You’ve worked hard to build up your business and grow your brand but have you protected it? By registering a trade mark (e.g. your name, logo and/or slogan) your reputation and brand identity is protected as it prevents others from using it or something too similar. Here are 10 things you need to know about trade marks.
1. What is a trade mark?
A trade mark protects your business identity – you can use it to prevent others from using a brand and/or logo that’s the same or similar.
You can apply to register a trade mark at an Intellectual Property Office (IPO), which is an official government body responsible for intellectual property rights.
2. Do I really need to register it?
If you don’t register a trade mark and someone else has registered something similar or is just using a similar name they could stop you from using your name, force you to change your branding, give up your domain names, your social media accounts, etc.
3. What should/can I register?
Trade marks are usually either words, which protect the letters that spell out your brand (regardless of appearance), or a logo, which protects the actual appearance of your mark. We recommend trying to obtain a word mark so that you are protected regardless of any style.
4. What might prevent my registration?
You may not be able to register a trade mark if it’s too similar to a previously filed mark, or if your mark is too descriptive. The Intellectual Property Office can reject the application. And other brand owners can object to it if they think it impacts their brand.
5. What is a minor objection?
A minor objection is that there is some technical issue with your application such as your goods and/or services specification being too broad or unclear. Minor objections generally do not prevent the trade mark from being registered, provided you respond to IPO communications.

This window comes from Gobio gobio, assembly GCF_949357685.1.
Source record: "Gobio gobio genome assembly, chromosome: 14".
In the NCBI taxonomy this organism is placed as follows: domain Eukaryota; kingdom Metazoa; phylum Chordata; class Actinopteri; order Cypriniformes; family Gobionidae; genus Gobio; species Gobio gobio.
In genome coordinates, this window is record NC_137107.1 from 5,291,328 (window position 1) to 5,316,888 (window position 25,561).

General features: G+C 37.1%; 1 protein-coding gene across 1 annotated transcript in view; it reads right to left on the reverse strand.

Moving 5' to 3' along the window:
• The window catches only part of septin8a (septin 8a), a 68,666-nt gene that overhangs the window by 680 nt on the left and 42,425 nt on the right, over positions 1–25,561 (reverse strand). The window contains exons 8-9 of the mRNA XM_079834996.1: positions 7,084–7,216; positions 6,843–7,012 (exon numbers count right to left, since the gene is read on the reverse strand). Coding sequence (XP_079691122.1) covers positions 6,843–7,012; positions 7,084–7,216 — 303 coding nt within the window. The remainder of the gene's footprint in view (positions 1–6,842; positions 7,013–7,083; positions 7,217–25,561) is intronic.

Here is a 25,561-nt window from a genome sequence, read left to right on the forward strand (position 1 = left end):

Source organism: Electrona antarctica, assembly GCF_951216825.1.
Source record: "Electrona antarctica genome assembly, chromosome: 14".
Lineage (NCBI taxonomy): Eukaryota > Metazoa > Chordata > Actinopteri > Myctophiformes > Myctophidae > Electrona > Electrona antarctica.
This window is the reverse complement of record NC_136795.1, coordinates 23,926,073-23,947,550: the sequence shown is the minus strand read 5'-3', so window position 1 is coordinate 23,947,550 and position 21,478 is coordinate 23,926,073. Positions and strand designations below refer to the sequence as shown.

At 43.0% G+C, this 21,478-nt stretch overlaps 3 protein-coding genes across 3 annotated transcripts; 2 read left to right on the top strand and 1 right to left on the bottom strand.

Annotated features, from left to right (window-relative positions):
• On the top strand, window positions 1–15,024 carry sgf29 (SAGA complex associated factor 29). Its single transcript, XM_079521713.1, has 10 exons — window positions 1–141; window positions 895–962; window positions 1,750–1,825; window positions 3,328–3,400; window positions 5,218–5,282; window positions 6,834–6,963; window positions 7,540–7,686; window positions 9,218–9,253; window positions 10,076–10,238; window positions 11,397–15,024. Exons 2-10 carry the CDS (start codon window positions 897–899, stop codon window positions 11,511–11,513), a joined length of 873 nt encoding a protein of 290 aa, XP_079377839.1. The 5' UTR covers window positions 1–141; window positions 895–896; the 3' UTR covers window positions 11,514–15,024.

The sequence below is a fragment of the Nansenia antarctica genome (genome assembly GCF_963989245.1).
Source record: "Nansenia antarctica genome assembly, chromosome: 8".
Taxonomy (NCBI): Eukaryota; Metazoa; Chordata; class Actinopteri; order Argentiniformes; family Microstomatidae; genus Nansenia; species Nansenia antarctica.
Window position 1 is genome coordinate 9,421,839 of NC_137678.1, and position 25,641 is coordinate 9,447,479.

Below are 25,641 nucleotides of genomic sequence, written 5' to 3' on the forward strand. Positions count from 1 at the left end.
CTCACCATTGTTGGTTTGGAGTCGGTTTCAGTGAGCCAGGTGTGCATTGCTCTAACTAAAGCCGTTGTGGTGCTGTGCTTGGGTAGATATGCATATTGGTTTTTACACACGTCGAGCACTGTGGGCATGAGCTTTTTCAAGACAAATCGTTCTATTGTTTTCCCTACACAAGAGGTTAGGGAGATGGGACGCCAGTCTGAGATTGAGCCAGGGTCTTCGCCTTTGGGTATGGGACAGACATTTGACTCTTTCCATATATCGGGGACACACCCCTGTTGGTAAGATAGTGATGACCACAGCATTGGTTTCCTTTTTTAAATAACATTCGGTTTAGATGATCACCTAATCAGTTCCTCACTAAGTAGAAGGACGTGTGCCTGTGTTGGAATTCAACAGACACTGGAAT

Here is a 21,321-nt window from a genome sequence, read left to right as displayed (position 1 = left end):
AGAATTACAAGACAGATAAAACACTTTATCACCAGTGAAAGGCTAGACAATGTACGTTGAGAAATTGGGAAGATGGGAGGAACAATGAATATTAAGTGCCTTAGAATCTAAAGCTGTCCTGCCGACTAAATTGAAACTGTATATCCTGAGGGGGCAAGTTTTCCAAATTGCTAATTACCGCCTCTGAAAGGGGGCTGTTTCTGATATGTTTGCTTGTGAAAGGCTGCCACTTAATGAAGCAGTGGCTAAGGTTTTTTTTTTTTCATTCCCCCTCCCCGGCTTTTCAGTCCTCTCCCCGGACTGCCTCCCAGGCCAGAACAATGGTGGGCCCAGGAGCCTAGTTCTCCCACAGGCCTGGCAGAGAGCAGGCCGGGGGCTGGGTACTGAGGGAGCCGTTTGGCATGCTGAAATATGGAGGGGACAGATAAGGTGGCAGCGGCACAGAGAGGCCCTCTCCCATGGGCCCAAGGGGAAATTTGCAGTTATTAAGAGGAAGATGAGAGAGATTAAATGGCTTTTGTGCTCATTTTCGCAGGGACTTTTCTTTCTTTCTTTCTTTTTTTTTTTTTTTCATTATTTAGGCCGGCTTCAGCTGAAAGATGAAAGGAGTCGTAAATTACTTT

6. What is a major objection?
This could be because the trade mark is identical or too similar to an existing registered mark, or if it’s too descriptive and should be free for everyone to use. Major objections can prevent the trade mark from being registered at all, or may require negotiation with other brand owners to ensure their rights aren’t impacted.
7. What is a ‘class’ and why are they important?
Classes distinguish the type of goods and/or services your brand offers. Each covers a specific category, although there are some overlaps. You have to provide a description of your goods/ services and pick the right class(es) when filing your application (the ‘specification’). If you choose too many and/or your spec is too broad you might not get the mark registered. However, it’s also important to note that you can’t broaden the scope later on.
8. What are the classes?
Classes 1 to 34 cover goods, 35 to 45 are services. For example, software/ hardware is class 9, clothing is class 25, beers and non-alcoholic drinks is class 32, advertising/marketing/business consulting is class 35, SaaS and software development is class 42, services for providing food and drink is class 43 etc. These are known as the Nice Classification system, which is available here.
9. What country should a trade mark be filed in? Should I file in the EU and/or the US?
You should apply for a trade mark in the countries in which you do business or plan to. An EU trade mark will cover the UK if it is registered prior to Brexit, but after Brexit you will need to apply for a UK mark separately.
If you are planning to expand into other countries it might make sense to apply for an EU trade mark and also one in the US. This is a cost-effective way to get protection for your brand over a large area. It may, however, increase the risk of objections to your application.
10. When do I need to renew my trade mark?
In the UK and EU, every 10 years from filing. In the US, after 5 years to file a declaration of use and incontestability then every 10 years from filing. Most countries require trade mark renewals every 10 year from filing.
We can help manage the trade mark application process for you. We’ll search trade mark availability, help you pick the right classification(s) and jurisdictions and get the specification right. And we’ll keep you up to date with any feedback.Check out our Quick Fees Calculator to see how much it will cost to file your trade mark. And click here for more FAQs.